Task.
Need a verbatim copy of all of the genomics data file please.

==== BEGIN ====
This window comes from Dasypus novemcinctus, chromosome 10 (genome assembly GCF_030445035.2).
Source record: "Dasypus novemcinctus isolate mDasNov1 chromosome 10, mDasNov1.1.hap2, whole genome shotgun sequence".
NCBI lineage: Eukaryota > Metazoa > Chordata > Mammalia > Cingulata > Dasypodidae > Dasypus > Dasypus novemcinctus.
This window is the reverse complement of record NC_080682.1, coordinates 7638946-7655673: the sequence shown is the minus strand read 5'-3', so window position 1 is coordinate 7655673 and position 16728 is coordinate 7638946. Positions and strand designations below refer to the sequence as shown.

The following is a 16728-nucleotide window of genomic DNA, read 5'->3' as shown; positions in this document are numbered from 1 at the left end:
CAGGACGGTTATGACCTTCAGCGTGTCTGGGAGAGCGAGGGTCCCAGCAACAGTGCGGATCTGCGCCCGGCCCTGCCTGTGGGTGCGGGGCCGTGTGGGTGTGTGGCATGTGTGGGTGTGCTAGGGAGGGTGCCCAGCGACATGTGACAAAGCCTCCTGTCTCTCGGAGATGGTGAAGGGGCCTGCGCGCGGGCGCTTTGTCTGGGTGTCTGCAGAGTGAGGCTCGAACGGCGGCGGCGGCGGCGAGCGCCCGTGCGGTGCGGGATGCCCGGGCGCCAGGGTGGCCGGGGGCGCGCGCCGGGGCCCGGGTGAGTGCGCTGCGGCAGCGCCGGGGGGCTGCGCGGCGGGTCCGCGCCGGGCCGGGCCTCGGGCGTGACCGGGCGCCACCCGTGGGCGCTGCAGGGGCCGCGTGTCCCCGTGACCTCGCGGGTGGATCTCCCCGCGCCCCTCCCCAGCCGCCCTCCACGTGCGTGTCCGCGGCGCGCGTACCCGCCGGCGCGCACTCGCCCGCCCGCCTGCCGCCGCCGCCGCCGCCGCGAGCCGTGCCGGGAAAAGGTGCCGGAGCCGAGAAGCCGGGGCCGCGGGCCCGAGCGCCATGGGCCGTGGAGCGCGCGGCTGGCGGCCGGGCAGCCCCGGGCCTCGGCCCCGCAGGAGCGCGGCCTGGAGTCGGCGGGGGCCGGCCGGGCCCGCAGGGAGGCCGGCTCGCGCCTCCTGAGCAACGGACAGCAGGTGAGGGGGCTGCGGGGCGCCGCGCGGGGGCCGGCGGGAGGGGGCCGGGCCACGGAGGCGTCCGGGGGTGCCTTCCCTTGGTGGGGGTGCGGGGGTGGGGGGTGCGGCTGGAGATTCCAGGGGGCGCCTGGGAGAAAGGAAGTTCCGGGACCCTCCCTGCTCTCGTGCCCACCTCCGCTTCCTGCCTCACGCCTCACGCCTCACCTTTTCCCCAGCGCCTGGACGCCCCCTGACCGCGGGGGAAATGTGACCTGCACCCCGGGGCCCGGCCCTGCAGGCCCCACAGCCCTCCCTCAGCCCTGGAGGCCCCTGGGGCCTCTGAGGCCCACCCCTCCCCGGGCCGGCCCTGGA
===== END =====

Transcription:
This window comes from Dasypus novemcinctus, chromosome 10 (genome assembly GCF_030445035.2).
Source record: "Dasypus novemcinctus isolate mDasNov1 chromosome 10, mDasNov1.1.hap2, whole genome shotgun sequence".
NCBI lineage: Eukaryota > Metazoa > Chordata > Mammalia > Cingulata > Dasypodidae > Dasypus > Dasypus novemcinctus.
This window is the reverse complement of record NC_080682.1, coordinates 7638946-7655673: the sequence shown is the minus strand read 5'-3', so window position 1 is coordinate 7655673 and position 16728 is coordinate 7638946. Positions and strand designations below refer to the sequence as shown.

The following is a 16728-nucleotide window of genomic DNA, read 5'->3' as shown; positions in this document are numbered from 1 at the left end:
CAGGACGGTTATGACCTTCAGCGTGTCTGGGAGAGCGAGGGTCCCAGCAACAGTGCGGATCTGCGCCCGGCCCTGCCTGTGGGTGCGGGGCCGTGTGGGTGTGTGGCATGTGTGGGTGTGCTAGGGAGGGTGCCCAGCGACATGTGACAAAGCCTCCTGTCTCTCGGAGATGGTGAAGGGGCCTGCGCGCGGGCGCTTTGTCTGGGTGTCTGCAGAGTGAGGCTCGAACGGCGGCGGCGGCGGCGAGCGCCCGTGCGGTGCGGGATGCCCGGGCGCCAGGGTGGCCGGGGGCGCGCGCCGGGGCCCGGGTGAGTGCGCTGCGGCAGCGCCGGGGGGCTGCGCGGCGGGTCCGCGCCGGGCCGGGCCTCGGGCGTGACCGGGCGCCACCCGTGGGCGCTGCAGGGGCCGCGTGTCCCCGTGACCTCGCGGGTGGATCTCCCCGCGCCCCTCCCCAGCCGCCCTCCACGTGCGTGTCCGCGGCGCGCGTACCCGCCGGCGCGCACTCGCCCGCCCGCCTGCCGCCGCCGCCGCCGCCGCGAGCCGTGCCGGGAAAAGGTGCCGGAGCCGAGAAGCCGGGGCCGCGGGCCCGAGCGCCATGGGCCGTGGAGCGCGCGGCTGGCGGCCGGGCAGCCCCGGGCCTCGGCCCCGCAGGAGCGCGGCCTGGAGTCGGCGGGGGCCGGCCGGGCCCGCAGGGAGGCCGGCTCGCGCCTCCTGAGCAACGGACAGCAGGTGAGGGGGCTGCGGGGCGCCGCGCGGGGGCCGGCGGGAGGGGGCCGGGCCACGGAGGCGTCCGGGGGTGCCTTCCCTTGGTGGGGGTGCGGGGGTGGGGGGTGCGGCTGGAGATTCCAGGGGGCGCCTGGGAGAAAGGAAGTTCCGGGACCCTCCCTGCTCTCGTGCCCACCTCCGCTTCCTGCCTCACGCCTCACGCCTCACCTTTTCCCCAGCGCCTGGACGCCCCCTGACCGCGGGGGAAATGTGACCTGCACCCCGGGGCCCGGCCCTGCAGGCCCCACAGCCCTCCCTCAGCCCTGGAGGCCCCTGGGGCCTCTGAGGCCCACCCCTCCCCGGGCCGGCCCTGGA